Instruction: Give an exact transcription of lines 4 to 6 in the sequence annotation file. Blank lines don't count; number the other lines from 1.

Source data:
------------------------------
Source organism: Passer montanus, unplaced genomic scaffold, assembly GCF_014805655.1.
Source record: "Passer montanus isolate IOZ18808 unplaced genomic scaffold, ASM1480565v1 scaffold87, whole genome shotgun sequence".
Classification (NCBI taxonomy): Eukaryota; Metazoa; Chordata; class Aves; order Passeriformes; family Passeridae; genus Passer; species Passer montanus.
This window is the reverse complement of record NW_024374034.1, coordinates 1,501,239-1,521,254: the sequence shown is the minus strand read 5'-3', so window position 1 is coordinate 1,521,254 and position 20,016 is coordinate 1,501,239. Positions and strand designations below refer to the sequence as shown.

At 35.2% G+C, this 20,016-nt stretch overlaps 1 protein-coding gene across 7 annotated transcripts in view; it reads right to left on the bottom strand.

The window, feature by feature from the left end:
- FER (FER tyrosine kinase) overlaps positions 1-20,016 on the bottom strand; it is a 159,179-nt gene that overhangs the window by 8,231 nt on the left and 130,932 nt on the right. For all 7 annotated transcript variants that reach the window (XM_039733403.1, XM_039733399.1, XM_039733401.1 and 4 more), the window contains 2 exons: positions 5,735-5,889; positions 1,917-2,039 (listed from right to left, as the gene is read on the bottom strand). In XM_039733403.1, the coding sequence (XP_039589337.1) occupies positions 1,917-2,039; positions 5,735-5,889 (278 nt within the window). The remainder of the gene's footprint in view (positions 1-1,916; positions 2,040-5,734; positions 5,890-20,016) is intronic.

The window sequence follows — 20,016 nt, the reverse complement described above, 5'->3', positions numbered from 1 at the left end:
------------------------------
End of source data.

This window is the reverse complement of record NW_024374034.1, coordinates 1,501,239-1,521,254: the sequence shown is the minus strand read 5'-3', so window position 1 is coordinate 1,521,254 and position 20,016 is coordinate 1,501,239. Positions and strand designations below refer to the sequence as shown.

At 35.2% G+C, this 20,016-nt stretch overlaps 1 protein-coding gene across 7 annotated transcripts in view; it reads right to left on the bottom strand.

The window, feature by feature from the left end: